I have survived two PIPs (performance improvement plans) in sales. Few people probably want to admit that they were ever on one, but a lot of reps go on those once in a while during their careers. I am also still friends with both my managers who put me on them. I doubt many people can say that.
A PIP plan is something that a lot of people in sales dread hearing about. It kind of feels like you’re about to walk the plank professionally and there aren’t many escape routes. Getting put on a plan is usually the result of repeated missteps in a job. Typically, it’s your final chance at turning things around before being let go.
Just because you get put on a performance improvement plan does not mean you’re for sure being fired, though.
There are a few people out there who disagree with my general stance on PIPs. Human resources veteran Liz Ryan is a strong supporter of the idea that people only get put on performance improvement plans when management wants them out.
In some circumstances, that’s probably true. More than a few companies out there likely do their best to help an employee improve without actually putting anything in writing. Then, after repeated attempts at fixing the issues, they finally decide that’s all they can take and put someone on one.
Looking at the flipside of that, there’s also probably companies that don’t help their employees improve. After a certain amount of time, they just set the plan in motion. Next steps are usually escorting the person out.
In a nutshell, if you miss your numbers for a few months, that will get you on a PIP. Some can be escaped by hitting certain goals within a given timeframe and others take longer. Sometimes, a full quarter of consistent quota attainment is necessary.
I’ve seen more leeway for mid-market or enterprise account executives. Ultimately, the timing just scales with the amount they need to sell. Some reps have gone a year and a half without closing something in places I’ve worked, but that’s the maximum time I’ve ever seen.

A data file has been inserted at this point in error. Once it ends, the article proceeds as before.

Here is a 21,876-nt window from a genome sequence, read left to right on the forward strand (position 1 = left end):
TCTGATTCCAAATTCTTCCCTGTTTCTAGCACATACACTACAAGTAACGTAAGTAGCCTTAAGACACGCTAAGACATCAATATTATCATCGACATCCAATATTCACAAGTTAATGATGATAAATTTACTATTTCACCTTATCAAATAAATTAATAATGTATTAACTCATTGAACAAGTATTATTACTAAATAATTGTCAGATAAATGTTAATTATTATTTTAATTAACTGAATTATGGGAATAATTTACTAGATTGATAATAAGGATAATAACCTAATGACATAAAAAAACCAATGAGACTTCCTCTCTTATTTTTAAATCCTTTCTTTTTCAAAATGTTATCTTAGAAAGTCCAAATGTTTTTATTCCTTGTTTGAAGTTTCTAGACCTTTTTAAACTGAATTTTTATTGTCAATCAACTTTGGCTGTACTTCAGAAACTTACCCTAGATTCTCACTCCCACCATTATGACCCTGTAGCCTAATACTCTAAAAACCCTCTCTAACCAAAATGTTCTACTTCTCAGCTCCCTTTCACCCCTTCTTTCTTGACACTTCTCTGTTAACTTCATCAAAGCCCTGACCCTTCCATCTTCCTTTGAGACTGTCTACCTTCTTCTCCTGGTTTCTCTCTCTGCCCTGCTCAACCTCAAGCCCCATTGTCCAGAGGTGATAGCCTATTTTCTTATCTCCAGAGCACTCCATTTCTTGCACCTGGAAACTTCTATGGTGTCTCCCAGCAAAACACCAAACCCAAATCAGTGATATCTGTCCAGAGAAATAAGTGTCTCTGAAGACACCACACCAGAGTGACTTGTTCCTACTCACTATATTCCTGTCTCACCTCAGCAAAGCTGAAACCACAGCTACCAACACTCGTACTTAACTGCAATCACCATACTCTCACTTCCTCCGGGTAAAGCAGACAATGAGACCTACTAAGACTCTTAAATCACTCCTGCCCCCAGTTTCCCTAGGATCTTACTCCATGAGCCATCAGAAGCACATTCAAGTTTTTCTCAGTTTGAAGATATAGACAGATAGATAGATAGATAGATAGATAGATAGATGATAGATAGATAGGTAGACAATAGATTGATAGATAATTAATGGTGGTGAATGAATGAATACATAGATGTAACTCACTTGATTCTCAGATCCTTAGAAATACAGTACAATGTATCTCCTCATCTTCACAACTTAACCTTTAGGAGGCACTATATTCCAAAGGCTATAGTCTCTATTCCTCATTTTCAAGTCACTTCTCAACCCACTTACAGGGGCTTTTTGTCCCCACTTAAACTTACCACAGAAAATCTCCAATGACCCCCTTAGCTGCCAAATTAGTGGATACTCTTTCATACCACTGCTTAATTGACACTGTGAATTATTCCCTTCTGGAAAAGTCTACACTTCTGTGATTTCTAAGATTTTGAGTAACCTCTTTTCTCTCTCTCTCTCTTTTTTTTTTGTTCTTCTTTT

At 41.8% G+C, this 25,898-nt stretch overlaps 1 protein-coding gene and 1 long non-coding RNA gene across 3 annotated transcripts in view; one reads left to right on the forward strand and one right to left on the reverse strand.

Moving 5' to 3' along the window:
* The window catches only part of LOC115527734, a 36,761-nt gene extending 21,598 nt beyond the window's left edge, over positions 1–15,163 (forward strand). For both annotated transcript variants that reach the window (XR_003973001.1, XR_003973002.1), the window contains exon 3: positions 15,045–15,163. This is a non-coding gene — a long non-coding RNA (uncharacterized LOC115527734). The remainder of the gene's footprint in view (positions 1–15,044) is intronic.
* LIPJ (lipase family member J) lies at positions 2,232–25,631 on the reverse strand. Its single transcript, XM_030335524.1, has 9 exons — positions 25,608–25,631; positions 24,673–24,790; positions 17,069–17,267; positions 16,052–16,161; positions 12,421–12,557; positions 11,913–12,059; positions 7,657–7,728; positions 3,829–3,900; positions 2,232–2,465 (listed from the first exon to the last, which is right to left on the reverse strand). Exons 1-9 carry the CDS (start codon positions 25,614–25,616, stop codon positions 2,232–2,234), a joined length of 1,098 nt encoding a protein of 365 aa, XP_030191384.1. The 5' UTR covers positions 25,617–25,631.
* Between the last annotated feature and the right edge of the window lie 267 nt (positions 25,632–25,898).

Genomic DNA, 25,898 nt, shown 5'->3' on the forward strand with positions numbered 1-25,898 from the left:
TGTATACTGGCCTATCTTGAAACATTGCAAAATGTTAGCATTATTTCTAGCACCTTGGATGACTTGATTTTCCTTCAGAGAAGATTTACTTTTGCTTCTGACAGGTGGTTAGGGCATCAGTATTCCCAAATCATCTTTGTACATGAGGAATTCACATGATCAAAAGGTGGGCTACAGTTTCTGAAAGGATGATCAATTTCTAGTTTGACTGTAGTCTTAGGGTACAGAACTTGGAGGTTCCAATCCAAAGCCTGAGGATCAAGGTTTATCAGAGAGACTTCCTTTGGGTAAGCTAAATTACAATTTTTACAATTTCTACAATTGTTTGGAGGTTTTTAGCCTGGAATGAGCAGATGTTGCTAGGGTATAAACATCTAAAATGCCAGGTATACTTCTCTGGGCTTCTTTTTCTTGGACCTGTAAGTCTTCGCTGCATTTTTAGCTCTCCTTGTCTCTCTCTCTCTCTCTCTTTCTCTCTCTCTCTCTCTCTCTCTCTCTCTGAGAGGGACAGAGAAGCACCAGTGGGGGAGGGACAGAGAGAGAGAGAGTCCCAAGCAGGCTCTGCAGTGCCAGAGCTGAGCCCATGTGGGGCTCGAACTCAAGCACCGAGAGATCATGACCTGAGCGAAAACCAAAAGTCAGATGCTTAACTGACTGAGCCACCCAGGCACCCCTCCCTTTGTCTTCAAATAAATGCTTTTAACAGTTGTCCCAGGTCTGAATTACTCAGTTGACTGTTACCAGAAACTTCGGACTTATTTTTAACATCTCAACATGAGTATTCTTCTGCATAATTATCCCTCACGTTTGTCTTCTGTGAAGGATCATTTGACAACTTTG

Most companies have a pre-determined timeline in place to judge whether you should go on a plan if you are a sales rep or marketing/business development rep. This takes the emotion out of it for managers – either their employee hits and they don’t initiate a plan or misses and they do.
Whenever I’ve been in this situation, my manager has always been on my side. It’s a lot less awkward for them, too, since they get to root for you (or light a fire under you!) to try and steer things in the right direction.
Even if going on a PIP feels like a lonely road, you’re probably not really alone. In companies with large sales organizations (and I’ve been in a few) there’s almost always a handful of reps getting put into performance management.
According to the Harvard Business Review, annual sales turnover can be twice as high as the overall labor force – that’s 27%! You might think it’s embarrassing to want to talk about it.
However, I’ve been in work environments where PIPs were so common, no one would hesitate to say if they were on one. That being said, I’ve also been in the reverse situation, so exercise discretion depending on your work environment.
In sales, I’ve also noticed that there can be performance management systems that lead to PIPs and have similar terms (but different names). No one gets fired for missing numbers while on those as long as they show up and try.